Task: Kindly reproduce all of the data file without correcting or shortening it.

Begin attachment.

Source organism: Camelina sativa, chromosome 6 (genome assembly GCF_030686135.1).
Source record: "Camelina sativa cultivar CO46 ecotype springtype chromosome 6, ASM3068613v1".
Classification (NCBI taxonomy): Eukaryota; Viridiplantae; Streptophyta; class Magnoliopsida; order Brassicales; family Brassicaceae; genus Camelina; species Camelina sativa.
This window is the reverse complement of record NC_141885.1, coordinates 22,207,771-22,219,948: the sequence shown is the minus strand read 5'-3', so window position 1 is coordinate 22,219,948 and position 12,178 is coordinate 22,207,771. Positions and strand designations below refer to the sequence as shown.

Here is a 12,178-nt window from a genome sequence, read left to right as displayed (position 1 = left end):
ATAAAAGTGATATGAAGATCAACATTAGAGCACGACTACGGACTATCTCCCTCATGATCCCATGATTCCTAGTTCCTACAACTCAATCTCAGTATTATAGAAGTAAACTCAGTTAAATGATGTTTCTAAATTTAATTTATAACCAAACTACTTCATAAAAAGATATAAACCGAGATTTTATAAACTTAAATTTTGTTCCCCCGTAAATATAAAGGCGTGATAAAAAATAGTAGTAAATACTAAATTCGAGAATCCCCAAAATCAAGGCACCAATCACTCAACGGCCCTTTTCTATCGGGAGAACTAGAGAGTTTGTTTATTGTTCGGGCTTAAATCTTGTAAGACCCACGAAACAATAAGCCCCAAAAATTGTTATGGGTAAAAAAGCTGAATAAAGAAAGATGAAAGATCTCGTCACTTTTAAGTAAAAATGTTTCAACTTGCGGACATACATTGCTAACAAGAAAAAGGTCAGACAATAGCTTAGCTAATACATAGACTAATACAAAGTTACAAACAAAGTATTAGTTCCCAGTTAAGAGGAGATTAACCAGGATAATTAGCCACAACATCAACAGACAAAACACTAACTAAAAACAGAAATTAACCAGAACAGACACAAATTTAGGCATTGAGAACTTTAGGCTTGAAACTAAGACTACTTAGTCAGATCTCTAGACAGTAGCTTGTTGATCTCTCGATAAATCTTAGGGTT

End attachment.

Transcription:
Source organism: Camelina sativa, chromosome 6 (genome assembly GCF_030686135.1).
Source record: "Camelina sativa cultivar CO46 ecotype springtype chromosome 6, ASM3068613v1".
Classification (NCBI taxonomy): Eukaryota; Viridiplantae; Streptophyta; class Magnoliopsida; order Brassicales; family Brassicaceae; genus Camelina; species Camelina sativa.
This window is the reverse complement of record NC_141885.1, coordinates 22,207,771-22,219,948: the sequence shown is the minus strand read 5'-3', so window position 1 is coordinate 22,219,948 and position 12,178 is coordinate 22,207,771. Positions and strand designations below refer to the sequence as shown.

Here is a 12,178-nt window from a genome sequence, read left to right as displayed (position 1 = left end):
ATAAAAGTGATATGAAGATCAACATTAGAGCACGACTACGGACTATCTCCCTCATGATCCCATGATTCCTAGTTCCTACAACTCAATCTCAGTATTATAGAAGTAAACTCAGTTAAATGATGTTTCTAAATTTAATTTATAACCAAACTACTTCATAAAAAGATATAAACCGAGATTTTATAAACTTAAATTTTGTTCCCCCGTAAATATAAAGGCGTGATAAAAAATAGTAGTAAATACTAAATTCGAGAATCCCCAAAATCAAGGCACCAATCACTCAACGGCCCTTTTCTATCGGGAGAACTAGAGAGTTTGTTTATTGTTCGGGCTTAAATCTTGTAAGACCCACGAAACAATAAGCCCCAAAAATTGTTATGGGTAAAAAAGCTGAATAAAGAAAGATGAAAGATCTCGTCACTTTTAAGTAAAAATGTTTCAACTTGCGGACATACATTGCTAACAAGAAAAAGGTCAGACAATAGCTTAGCTAATACATAGACTAATACAAAGTTACAAACAAAGTATTAGTTCCCAGTTAAGAGGAGATTAACCAGGATAATTAGCCACAACATCAACAGACAAAACACTAACTAAAAACAGAAATTAACCAGAACAGACACAAATTTAGGCATTGAGAACTTTAGGCTTGAAACTAAGACTACTTAGTCAGATCTCTAGACAGTAGCTTGTTGATCTCTCGATAAATCTTAGGGTT